“I’ve had a crazy life,” admits Fran Wiley, the former Georgia Bureau of Investigation special agent speaking to me from the Blue Heron Antique Mall in Cleveland, Georgia. You wouldn’t guess it from her present-day surroundings—folksy artwork, Wedgwood china, estate pottery—but Wiley has dodged gunfire, bought narcotics undercover, flown in helicopters without doors, and staked out mountaintops waiting for private planes transporting cocaine. As she tells it, she was the first female special agent in charge of North Georgia.
Wiley also worked on an infamous 1980s case involving a bear who overdosed on cocaine in Chattahoochee National Forest. That detail isn’t the craziest of the case, let alone her career—but it’s currently recirculating in the zeitgeist thanks to a new Universal movie directed by Elizabeth Banks. The movie’s plot, which sounds like a meme on steroids, involves a bear ingesting a brick-size package of cocaine and terrorizing Georgia locals including Keri Russell and Margo Martindale.
The actual cocaine bear expired after it had absorbed just about three or four grams of cocaine in its bloodstream, though it may have eaten more. The drugs had been dropped by a plane smuggling hundreds of pounds of the drug from South America.
“Do you know what a Sweet ’n Low packet looks like?” Wiley tells me by phone. “That’s one gram. So the bear had about three of those. This was pure cocaine, not cut.”
When Wiley first heard about Cocaine Bear, she was shocked, and not in a pleasant way.
“I don’t believe in promoting anything that hurts families and destroys families,” she says. “I know this is supposed to be a horror-comedy movie, but the only thing it’s going to do is make money for Hollywood. That’s the way the world is. But that’s not the truth of [the story]. So I’m telling you the truth.”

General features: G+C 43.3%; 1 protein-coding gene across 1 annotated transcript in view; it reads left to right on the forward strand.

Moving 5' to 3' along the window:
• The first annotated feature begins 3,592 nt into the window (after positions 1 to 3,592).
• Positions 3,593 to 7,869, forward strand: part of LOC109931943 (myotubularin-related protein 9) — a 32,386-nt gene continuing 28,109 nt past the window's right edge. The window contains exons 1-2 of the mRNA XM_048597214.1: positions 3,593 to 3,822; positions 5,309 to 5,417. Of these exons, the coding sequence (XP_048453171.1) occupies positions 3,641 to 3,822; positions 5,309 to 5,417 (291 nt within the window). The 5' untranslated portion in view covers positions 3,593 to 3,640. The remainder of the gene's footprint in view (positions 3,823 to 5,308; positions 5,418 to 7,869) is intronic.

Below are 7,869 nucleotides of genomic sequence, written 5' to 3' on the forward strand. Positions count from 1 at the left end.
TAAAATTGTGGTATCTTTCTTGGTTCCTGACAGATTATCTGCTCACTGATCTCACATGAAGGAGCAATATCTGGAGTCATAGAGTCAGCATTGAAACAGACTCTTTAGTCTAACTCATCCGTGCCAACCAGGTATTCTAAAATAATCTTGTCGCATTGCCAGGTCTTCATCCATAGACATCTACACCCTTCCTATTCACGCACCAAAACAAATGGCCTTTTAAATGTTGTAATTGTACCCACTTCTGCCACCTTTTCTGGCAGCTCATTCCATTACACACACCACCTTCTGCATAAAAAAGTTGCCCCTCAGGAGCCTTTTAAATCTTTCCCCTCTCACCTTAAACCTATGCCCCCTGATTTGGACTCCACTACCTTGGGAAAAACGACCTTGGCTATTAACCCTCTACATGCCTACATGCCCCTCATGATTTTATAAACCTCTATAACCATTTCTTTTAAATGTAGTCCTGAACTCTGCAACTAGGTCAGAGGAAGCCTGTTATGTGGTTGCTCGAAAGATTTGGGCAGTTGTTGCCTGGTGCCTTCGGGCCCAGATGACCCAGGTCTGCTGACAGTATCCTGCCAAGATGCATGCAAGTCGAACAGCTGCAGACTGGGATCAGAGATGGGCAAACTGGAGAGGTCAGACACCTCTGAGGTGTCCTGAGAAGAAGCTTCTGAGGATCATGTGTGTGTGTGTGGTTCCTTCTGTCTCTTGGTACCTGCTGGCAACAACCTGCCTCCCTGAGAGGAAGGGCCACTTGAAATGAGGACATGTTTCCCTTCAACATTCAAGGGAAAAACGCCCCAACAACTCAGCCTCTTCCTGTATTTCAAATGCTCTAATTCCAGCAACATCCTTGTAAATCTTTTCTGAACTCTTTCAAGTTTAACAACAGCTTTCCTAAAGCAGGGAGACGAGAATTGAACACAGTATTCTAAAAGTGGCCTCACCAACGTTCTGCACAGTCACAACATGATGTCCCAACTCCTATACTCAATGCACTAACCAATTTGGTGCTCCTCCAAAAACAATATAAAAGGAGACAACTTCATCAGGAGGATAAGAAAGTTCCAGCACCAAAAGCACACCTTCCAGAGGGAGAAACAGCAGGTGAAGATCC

By December 1985, Wiley had been promoted to assistant agent in charge of GBI’s drug office. She got a call from a game ranger alerting her of a dead bear in Fannin County. “They said, ‘We’ve got a hunter up here who found a dead bear. There’s a parachute and a duffle bag, and we think y’all should come up.”
Wiley told two agents to pack a body bag, collect the bear, and take it to the Atlanta crime lab.
“The necropsy by the pathologist showed that the bear [absorbed] about three, four grams of cocaine, and that’s how she expired,” says Wiley. “It was a female bear, about 175 pounds, six feet tall, black. A Georgia black bear.” She points out one key difference between the film and the real-life event: “When we found the bear, there was no cocaine near her.”
Wiley found out that “a plane on this flight path had crashed on autopilot into North Carolina about three months earlier,” in September. The pilot of that plane, Andrew Thornton, was found dead in Knoxville, Tennessee, around the same time wearing a parachute in a man’s backyard.